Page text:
CPA Annual Research Lecture 2020: Stephen Taylor - Q&A
Questions which were not answered during the live Q&A session have been responded to by Professor Stephen Taylor, UTS below.
Click each question to view its answer.
Agree that academic evidence supports that auditors are generally doing their role well. If the key to being a good auditor is competence, then the emphasis should be on the accounting bodies policing the qualifications of auditors through a specialist audit qualification, not trying to reorganise audit firms or defining their 'business' scope. (As in the medical profession having specialist qualifications that help define roles in the current pandemic crisis)
I agree - the focus needs to be on auditor competence at all levels (tertiary qualifications, professional qualifications and continuing education). The independence argument gets way too much weight.
What are the primary categories of these NAS? Financial advisory services? Taxation services? IT consulting? Others? Where does the increase in NAS revenue of big 4 come from?
I do not know what NAS growth explains the overall increasing proportion for the Big 4. There is also some confusion here over what is audit-related and what is NAS. Only the US has really clear rules around what cannot be provided, although obviously the general independence rules here restrict auditing one's own work (such as preparation related assistance).
Has there been research into the failure of corporate governance particularly around executive KPIs and failure of the board to properly oversee these contributing to corporate failure? Thinking of Thomas Cook here.
There is a limited amount of (US) research on KPIs and their effects - we are currently studying how non-GAAP earnings metrics are incorporated into bonus plans here in Australia. It seems that most CEOs now have multiple KPIs, which makes attributing any "effect" to one a more problematic approach. I would characterize existing accounting and finance research as basically showing that in terms of alternative KPIs, "you get what you pay for".
What are your thoughts on rushing the audit committee interim recommendations through due to Covid-19, rather than continuing with hearings?
I don't have a strong view one way or the other regarding the timing of the recommendations from the PJC. I am really not sure they will make much difference though. However, being able to conclusively show whether audit committee characteristics impact audit quality (and the quality of financial reporting) is challenging.
To what extent is evidence always going to play second fiddle to the need for regulators and politicians to respond quickly to the demands of the 'baying crowds' at times of crises?
I think that the incentives faced by regulators and especially politicians (get re-elected) make rational decision making rather hard. For example, use as an example the practice of making new road laws (bigger penalties) every time a (probably wet) Xmas or Easter holidays is associated with a sudden jump relative to recent years in accidents/casualties. No one ever addresses driving standards/instruction - the effects are too long term.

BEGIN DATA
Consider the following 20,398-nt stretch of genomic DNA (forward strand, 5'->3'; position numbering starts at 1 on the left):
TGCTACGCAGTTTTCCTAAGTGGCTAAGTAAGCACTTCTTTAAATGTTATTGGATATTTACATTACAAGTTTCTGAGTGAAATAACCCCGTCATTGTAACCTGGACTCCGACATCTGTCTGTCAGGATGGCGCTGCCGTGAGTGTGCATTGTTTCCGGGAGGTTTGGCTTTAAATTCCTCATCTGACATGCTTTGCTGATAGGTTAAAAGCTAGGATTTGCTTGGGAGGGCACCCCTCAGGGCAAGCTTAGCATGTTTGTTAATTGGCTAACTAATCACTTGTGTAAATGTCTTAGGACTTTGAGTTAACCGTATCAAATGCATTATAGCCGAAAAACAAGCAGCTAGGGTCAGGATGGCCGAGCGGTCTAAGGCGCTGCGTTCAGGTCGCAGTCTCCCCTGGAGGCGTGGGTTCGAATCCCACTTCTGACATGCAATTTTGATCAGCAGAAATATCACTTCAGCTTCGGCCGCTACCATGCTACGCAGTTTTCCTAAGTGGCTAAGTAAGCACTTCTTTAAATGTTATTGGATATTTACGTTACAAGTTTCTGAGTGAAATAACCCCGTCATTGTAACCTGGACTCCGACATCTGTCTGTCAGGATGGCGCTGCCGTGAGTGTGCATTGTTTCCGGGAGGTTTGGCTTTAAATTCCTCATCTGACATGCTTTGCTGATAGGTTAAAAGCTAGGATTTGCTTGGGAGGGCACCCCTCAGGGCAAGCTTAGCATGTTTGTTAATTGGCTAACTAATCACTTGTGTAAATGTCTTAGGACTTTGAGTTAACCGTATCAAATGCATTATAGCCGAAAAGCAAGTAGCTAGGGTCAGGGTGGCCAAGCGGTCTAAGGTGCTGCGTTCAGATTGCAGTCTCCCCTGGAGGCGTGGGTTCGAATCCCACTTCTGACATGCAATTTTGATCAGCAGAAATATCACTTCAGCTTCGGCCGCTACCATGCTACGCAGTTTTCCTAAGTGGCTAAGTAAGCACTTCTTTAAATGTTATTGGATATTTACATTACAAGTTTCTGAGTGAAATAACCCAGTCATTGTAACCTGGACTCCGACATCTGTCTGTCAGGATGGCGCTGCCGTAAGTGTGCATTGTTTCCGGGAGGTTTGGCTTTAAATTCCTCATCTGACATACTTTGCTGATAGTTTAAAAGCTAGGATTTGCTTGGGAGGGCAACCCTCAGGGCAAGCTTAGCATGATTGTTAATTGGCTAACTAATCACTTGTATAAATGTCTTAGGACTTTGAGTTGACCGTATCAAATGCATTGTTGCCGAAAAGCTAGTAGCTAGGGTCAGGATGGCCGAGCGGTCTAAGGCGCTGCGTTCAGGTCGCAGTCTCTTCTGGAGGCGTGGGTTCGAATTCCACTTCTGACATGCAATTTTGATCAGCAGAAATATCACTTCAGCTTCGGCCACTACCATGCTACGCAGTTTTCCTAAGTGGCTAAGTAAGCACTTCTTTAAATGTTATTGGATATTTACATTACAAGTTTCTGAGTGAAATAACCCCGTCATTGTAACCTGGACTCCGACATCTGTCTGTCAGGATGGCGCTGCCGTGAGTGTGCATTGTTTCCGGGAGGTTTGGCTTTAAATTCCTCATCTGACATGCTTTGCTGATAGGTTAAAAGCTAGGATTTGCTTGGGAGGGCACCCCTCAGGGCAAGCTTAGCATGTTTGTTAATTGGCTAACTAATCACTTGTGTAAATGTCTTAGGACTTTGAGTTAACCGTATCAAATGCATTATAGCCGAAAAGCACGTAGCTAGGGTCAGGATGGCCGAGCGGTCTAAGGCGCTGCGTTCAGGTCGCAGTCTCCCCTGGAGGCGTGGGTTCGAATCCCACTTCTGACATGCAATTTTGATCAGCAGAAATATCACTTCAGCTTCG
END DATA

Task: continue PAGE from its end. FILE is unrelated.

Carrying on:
Following on your call for evidence based regulation, which I fully endorse, what more can we do to make evidence (analytical and empirical) more consulted by regulators and legislators (timing, translation from academic writing, recognised as relevant, etc)?
I am writing up a paper for AAR based on the lecture. I agree it is not easy to get research more front and center in this respect - some of it is our own fault but not all.
Here's a suggestion of where I think some evidence would be great to collect - what has been the result of the Canadian experience of comprehensive review of audit/auditor every 5 years ...adopted there as a measure in preference to mandatory firm rotation?
I wasn't aware of the Canadian situation you mentioned but am chasing this up with a few colleagues over there who should no more. But in principle it is a good suggestion - the best evidence on proposed rules/legislation is evidence on what happened elsewhere when the "same" thing was implemented. Not often that this is readily available - lots of changes tend to occur over a short time period meaning you don't get the chance to provide evidence from country A before country B adopts.
Compulsory tendering increases costs - is there a marginal benefit is the question?
It is easy to see the direct cost of tendering - look at the fee. However, I don't agree that it is therefore easy to see the overall cost - I think that the fee misses the internal client costs dealing with a new auditor which may be substantial but cannot be externally observed by researchers. The benefit is (I agree) hard - we have some ways of trying to capture benefit from higher audit quality but most of these lack reasonable power and have many issues. easy to see the problem, but am not sure of the answer!